Here the sleight of hand assumes that the greater society is equivalent to the state, and that any activity makes the individual obligated to pay back the collective whole somehow embodied by the state.

There are two holes in this. It assumes that the individual is somehow getting a free ride at the expense of the other people in the equation. That whatever benefit they receive from participating in the arrangement is insufficient and exploitative. There’s an obvious whiff of Marx to this, but not much common sense.

And the final hole is that the state stands in place of the society, that it is the legal recipient of the net benefits due to society and can claim them. That when you’re expected to pay it forward to the next kid, that doesn’t mean hiring a kid and giving him a leg up, it means paying higher taxes.

This proposition is at the heart of the broken case against private property. If there is indeed a greater claim on private property by the society, why is an oligarchy of Harvard lawyers and government appointees the one to lay claim to it?

This precise form of argument is made by my liberal classmates all the time: “You received Shakespeare, modern medicine, and all sorts of other social benefits, so you owe the government whatever amount of taxes the left might care to demand.”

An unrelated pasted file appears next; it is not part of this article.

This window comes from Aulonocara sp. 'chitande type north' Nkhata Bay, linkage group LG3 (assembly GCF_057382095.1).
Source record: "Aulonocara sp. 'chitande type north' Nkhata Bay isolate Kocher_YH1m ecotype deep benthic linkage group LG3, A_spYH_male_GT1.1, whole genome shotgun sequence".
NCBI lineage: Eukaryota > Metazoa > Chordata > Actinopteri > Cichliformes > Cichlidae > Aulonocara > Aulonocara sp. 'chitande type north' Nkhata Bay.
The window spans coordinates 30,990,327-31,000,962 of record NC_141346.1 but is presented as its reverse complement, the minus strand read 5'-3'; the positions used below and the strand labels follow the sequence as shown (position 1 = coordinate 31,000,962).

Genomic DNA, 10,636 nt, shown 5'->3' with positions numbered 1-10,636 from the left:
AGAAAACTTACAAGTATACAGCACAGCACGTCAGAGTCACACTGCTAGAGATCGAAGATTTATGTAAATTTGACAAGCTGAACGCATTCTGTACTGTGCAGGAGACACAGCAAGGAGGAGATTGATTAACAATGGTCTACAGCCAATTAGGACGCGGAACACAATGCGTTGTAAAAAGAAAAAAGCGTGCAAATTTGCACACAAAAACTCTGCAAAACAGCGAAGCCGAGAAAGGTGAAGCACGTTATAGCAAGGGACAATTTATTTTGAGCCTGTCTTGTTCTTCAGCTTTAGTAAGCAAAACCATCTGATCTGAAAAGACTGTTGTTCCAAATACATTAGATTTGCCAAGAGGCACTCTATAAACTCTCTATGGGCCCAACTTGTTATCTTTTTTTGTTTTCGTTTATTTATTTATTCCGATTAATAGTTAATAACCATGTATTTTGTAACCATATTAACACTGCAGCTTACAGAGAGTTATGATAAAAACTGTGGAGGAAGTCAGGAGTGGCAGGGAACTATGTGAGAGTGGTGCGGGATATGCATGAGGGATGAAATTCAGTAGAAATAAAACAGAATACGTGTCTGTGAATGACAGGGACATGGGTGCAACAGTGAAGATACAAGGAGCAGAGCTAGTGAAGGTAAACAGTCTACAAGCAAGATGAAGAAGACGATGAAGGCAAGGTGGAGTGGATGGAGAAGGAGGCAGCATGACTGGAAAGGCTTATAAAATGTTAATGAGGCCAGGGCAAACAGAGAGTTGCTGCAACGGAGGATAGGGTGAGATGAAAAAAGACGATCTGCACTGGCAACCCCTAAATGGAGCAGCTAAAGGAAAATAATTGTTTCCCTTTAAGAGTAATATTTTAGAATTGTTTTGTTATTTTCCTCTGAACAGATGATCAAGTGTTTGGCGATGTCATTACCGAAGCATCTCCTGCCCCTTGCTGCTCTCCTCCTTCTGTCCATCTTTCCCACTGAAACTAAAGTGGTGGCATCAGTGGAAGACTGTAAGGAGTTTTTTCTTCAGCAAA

Greenfield identifies precisely the false logic. The federal government did not create human culture and society, write Shakespeare’s plays, or develop modern medicine. The state-worshipping left’s continual attempt to place government in the position of claiming ownership of human culture and every form of social interaction and cooperation is a grand-scale form of fraud.

Hat tip to the Barrister.

23 Sep 2011

More on Elizabeth Warren

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Bookworm does a very nice job of putting Commissar Warren in her place.

There are so many things wrong with Warren’s statement that I really don’t know where to begin. Tonestaple sent me an email that certainly gets the tone right (which led to my post’s title):

    They [meaning the middle class Leftists who applaud the above statement] seem to think it is the ne plus ultra of common sense. I think it sounds like a gangster saying, “Nice factory you’ve got here – be a shame if anything happened to it.”

…Tonestaple perfectly nailed the reality behind Warren’s cutesy, nursery school-esque, “God blessy” statement that everybody should share with everybody else.” The reality is that, in Obama world, if you don’t make nice with the government, the government is not going to make nice with you. (The cutesy tone, incidentally, is classic Warren. She was one of my law school profs, and I found her invariably sweet in word, unintelligible in substance, and vaguely vicious in action.)